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Use Siri Shortcuts to automatically connect your HomePod to your iPhone using AirPlay

If you've been playing around with the Siri Suggestions and Shortcuts app, you might be wondering how to make your shortcuts work with the HomePod.

Now that iOS 12 is out, there's a new HomePod update, and apps are being updated too, we're seeing whole new ways to interact with HomePod – including triggering AirPlay from your phone automatically.

Running Siri Suggestions on HomePod (using AirPlay apps)

With Siri Suggestions, any shortcut that can be run from within the Siri interface (and doesn't require opening an app) can be set to run from the HomePod with your own custom phrase.

If you're trying to have audio play back with your trigger phrases, apps that have updated for Siri Shortcuts support will start playing on the HomePod – by automatically connecting the device via AirPlay.

Let me say that again – triggering an AirPlay shortcut will connect your iPhone or iPad directly to the HomePod, even showing it connected in the Control Center view. Credit goes to Mel Tajon on Twitter for discovering this:

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This is a huge leap for HomePod, allowing updated apps like Overcast to start playback using the phone's stream using only Siri – no connecting manually first anymore.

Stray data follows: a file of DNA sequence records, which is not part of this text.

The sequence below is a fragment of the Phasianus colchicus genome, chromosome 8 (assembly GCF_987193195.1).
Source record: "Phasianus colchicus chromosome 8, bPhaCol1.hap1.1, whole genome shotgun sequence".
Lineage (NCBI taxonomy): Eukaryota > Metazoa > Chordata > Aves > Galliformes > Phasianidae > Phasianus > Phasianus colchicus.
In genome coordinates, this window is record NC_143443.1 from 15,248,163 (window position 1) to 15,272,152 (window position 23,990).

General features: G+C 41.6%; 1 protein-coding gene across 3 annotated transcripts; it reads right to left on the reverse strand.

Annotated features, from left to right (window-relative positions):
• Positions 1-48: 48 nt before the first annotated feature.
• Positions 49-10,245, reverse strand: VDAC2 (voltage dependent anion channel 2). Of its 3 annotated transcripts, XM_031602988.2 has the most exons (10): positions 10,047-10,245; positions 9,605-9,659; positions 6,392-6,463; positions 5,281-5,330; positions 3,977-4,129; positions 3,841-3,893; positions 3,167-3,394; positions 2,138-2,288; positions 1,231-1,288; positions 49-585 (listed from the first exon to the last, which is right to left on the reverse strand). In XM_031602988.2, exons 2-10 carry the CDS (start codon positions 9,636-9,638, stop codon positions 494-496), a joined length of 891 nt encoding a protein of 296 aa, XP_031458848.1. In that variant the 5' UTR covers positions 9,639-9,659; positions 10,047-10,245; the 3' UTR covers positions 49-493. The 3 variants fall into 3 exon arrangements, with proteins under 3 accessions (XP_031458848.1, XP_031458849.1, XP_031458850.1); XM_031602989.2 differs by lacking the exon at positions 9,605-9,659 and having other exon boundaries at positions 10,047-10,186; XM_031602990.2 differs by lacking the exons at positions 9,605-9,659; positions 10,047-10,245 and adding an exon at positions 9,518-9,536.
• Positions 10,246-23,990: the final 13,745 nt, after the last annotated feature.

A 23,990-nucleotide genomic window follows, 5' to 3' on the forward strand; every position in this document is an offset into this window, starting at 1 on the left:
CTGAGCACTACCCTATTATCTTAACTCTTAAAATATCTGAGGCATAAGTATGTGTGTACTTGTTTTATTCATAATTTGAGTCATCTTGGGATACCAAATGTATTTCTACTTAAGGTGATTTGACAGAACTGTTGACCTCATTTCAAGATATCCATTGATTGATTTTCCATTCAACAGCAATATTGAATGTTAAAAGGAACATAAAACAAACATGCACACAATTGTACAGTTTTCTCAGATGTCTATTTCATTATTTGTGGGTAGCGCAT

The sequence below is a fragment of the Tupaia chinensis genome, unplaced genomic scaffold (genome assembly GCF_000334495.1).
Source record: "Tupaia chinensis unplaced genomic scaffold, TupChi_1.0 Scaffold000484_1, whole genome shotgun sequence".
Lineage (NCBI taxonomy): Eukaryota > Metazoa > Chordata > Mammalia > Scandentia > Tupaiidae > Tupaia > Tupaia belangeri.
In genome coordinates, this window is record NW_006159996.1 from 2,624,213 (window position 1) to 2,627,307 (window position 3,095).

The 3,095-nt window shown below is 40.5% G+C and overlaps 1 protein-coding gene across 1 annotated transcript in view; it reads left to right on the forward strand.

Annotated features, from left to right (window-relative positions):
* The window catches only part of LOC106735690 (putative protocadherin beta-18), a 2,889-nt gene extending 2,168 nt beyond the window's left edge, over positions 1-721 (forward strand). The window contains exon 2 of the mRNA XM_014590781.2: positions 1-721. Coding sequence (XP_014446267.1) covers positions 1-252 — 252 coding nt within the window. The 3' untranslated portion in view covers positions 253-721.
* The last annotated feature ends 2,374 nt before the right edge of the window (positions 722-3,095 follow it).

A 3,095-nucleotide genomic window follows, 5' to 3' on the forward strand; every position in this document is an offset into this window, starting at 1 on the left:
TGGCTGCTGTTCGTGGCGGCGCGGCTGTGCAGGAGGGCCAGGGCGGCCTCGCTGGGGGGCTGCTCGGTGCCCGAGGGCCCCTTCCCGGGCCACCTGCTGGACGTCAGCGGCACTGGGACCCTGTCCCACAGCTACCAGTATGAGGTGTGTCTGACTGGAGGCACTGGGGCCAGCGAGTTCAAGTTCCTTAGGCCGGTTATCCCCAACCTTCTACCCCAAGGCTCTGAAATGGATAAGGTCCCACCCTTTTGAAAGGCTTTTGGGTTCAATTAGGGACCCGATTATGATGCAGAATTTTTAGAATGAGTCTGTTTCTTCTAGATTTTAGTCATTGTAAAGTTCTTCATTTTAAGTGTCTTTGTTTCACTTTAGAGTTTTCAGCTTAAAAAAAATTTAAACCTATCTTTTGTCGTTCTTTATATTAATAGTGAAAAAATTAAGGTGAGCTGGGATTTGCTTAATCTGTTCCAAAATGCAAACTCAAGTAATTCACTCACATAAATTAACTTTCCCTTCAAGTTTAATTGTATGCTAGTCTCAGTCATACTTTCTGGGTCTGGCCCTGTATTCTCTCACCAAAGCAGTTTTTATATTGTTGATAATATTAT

Hopefully we'll see more audio apps like Spotify and Audible add their own Siri Shortcuts support in the future along with AirPlay – this really does enable a whole new range of people to get use out of a HomePod where previously it was only mostly useful if you had Apple Music.

Two things to note – this isn't 100% AirPlay 2 support. These shortcuts will connect your phone's audio to the device, but not start an independent stream from the HomePod. You can connect to another device with the multi-selection tool in Control Center, however.

In addition, this only works for Siri Suggestions added in the Settings app under Siri & Search, or using Add to Siri in apps. Suggestions that've added in custom shortcuts in the Shortcuts app don't seem to be creating the same AirPlay connection as standalone Siri Suggestions. That being said, custom shortcuts interact with HomePod in some other unique ways.

Triggering custom shortcuts on the HomePod

Using custom shortcuts from the Shortcuts app on the HomePod works similarly to how they work on iPhone, Apple Watch, and AirPods - once they're added to Siri, they can be triggered via voice to start off.

Custom shortcuts that include Siri Suggestions and many content actions in Shortcuts will also run smoothly in the background when triggered from the HomePod.

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However, not all custom shortcuts can run fully from Siri on HomePod. In the same way Siri Suggestions that open into apps can't work when the device has no screen, actions in that require custom interfaces from apps like Twitter won't work either – instead, Siri will ask you to continue on your device.